God damn do I love Settings 101. Once again we got a great settings film in Mechanic: Resurrection. It also was one of the more difficult films to assess of our recent fare. On the face of it Mechanic: Resurrection is a classic B settings film. Everywhere you go you are told explicitly through intertitle where exactly you are in the world. So you are never confused as we jump from Brazil to Thailand to Malaysia to Australia to Bulgaria. But as you can see from that list this is essentially a roadtrip film (what Patrick termed the globetrotter film). Do I consider it set in Australia? Thailand? Bulgaria? If we were making a is this penalized because it doesn’t spend a lot of time in a singular location? After much gnashing of teeth and rending of clothes we came to the conclusion that this would not be a penalty. Here they are clear enough and the locations used well enough that this earns a solid B+ in Settings 101. It’s all about how clear the location is and how much it factors into the plot. For the record I would push for the film to count towards Bulgaria. I feel like it was the most solid location of the five. Australia has an argument as does Thailand, but that would be my vote (I’m sure you all were wondering).


‘Ello everyone? Mechanic: Resurrection? I’m going a little NYPost back splash on you: The Mechanic Should Have Stayed Dead! Buuuuurned. It was BMT Live! So far I would say we’ve been remarkably successful with our in theater choices, did the streak continue? Let me put it this way … I have OPINIONS! Let’s hear them.

  • The Good – Who can’t resist a little Statham charm, and a little gratuitous Jessica Alba butt that makes you feel a bit dirty, you know? Considering the overall quality of the film some of the shots they managed to get are impressive. One more word: globetrotting. C’mon, everyone loves some great views.
  • The Bad – Nearly everything. I’ll speak a bit more on the theater experience below, but this is as close as I’ve ever come to walking out of a film. Five minutes in I thought “seriously … what the fuck is this?”. Usually bad movies are skilled people with good intentions when everything goes wrong. This, somehow, came across as watching people bad at their job do it badly. I’ll give the benefit of the doubt and say the budget just didn’t match the aspirations. Amateurish is the word to describe the film. Expository would describe the script. Literally, there is a whole thirty minutes with pure monologues which sound like this: “Crain and I grew up as child soldiers trained in the East End. I escaped, and he’s never forgiven me for it.” First, seriously, c’mon, my workmates got a kick out of the mere idea of child soldiers trained in the East End, it is ludicrous. Second, how didn’t this come up in the first movie? This mysterious past didn’t come across in the slightest until literally right now. Alba’s backstory was equally ridiculous and is just deadpanned to the camera for a minute straight. Tommy Lee Jones is a gunrunner with a heart of gold! While mind you, still controlling the entirety of the European and South American arms trades, as if only “the little guy” needs guns in those parts of the world. I could go on for days, and I have. I literally whispered to myself “is this the worst movie I’ve ever seen?” Of course it isn’t, it isn’t even the worst movie I’ve seen in theaters, but while watching it it certainly seemed like the nadir of something.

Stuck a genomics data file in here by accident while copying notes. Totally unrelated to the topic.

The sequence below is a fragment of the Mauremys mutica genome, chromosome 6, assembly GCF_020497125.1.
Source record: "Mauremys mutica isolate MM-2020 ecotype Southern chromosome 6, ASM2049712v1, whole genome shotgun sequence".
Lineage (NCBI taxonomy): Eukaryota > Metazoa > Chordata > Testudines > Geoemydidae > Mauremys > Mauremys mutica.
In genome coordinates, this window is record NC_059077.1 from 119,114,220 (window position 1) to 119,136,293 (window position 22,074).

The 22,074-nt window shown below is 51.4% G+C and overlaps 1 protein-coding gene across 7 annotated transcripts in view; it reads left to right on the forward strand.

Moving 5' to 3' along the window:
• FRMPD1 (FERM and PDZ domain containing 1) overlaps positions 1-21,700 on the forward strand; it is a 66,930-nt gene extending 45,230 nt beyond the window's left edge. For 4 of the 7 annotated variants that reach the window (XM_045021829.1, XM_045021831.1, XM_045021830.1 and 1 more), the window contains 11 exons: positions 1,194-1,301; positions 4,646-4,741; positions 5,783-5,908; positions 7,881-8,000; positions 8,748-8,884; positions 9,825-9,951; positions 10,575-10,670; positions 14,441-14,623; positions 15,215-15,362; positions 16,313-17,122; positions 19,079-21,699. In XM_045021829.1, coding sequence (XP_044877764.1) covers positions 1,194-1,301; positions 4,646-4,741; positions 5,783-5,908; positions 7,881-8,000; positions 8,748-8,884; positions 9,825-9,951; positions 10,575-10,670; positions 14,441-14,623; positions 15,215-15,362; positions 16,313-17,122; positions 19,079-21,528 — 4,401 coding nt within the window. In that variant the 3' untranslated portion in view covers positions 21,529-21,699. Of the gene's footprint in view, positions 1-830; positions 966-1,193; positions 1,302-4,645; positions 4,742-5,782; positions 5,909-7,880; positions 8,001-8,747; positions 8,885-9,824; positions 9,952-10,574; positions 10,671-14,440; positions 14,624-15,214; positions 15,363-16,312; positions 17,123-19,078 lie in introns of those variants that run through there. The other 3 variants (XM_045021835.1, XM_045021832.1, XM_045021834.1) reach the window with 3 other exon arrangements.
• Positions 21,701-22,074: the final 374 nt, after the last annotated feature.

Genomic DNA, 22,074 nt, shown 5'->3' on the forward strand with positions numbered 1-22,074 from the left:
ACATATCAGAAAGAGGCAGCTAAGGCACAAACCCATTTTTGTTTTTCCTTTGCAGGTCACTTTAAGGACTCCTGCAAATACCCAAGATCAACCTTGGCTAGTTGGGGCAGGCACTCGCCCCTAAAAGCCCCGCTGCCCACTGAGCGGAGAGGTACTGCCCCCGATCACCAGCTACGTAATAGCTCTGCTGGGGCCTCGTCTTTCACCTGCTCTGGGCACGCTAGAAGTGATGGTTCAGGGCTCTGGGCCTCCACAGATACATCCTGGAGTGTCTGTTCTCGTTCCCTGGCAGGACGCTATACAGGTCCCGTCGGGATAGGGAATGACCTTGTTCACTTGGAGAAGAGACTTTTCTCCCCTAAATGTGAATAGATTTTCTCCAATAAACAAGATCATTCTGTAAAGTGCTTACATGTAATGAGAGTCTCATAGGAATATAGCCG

• The BMT – I would watch this movie a thousand times over. If there is any good in the world this movie will ultimately break 50 on the BMeTric and enter the pantheon. But I fear it will go the way of Hitman: Agent 47, forgotten and forgiven for all the hurt and pain it had caused. For shame.

As promised a little note on the Theater Sklog-sperience: This was my first venture to the Westfield mall in Shepherd’s Bush and the Vue there is fantastic. Great seat, courteous audience, awful awful (awful) movie. As I walked there I reflected on the fact that Hitman films just … kind of suck. You have a superman of a “good” guy, and the only way the kills are action-y in reality is if the person screws them up. The original Mechanic did a good job combatting both of those pitfalls and yet still was kind of boring (it’s like Get Carter, but I liked Get Carter more). The remake has Ben Foster literally screw everything up twice just so we could get some action. Not a good look. Even walking there I knew I wasn’t going to have a great time.

I’ll leave it there because I’ve written a lot. Cheerios,

The Sklogs

Mechanic: Resurrection Preview

Big week here at BMTHQ. That’s because we are finally doing the third of four In Theaters Now interludes! This week we saw the release of Mechanic: Ressurection. The film is a sequel to 2011’s The Mechanic, which is in turn a remake of the Charles Bronson original. Considering how much we love homework for BMT, we jumped at the chance to catch up on the series (which is presumably now finished). The film had a crazy embargo on reviews, garnering less than 20 even after the weekend during which it premiered in 2300 theaters). Now it’s up in the 30’s, but still that’s remarkable. Consider this: Suicide Squad has 287 tallied reviews. Even the boxing movie Hands of Stone (released in 1/4 as many theaters on the same weekend) has double the reviews! It goes to show how much control a studio really has. If they want reviewers to see a film that can get it seen. If not? It makes its money and disappears. I’m actually pretty excited for this. I’m glad we were able to fit this in live. Let’s go!

Mechanic: Resurrection (2016) – BMeTric: 13.6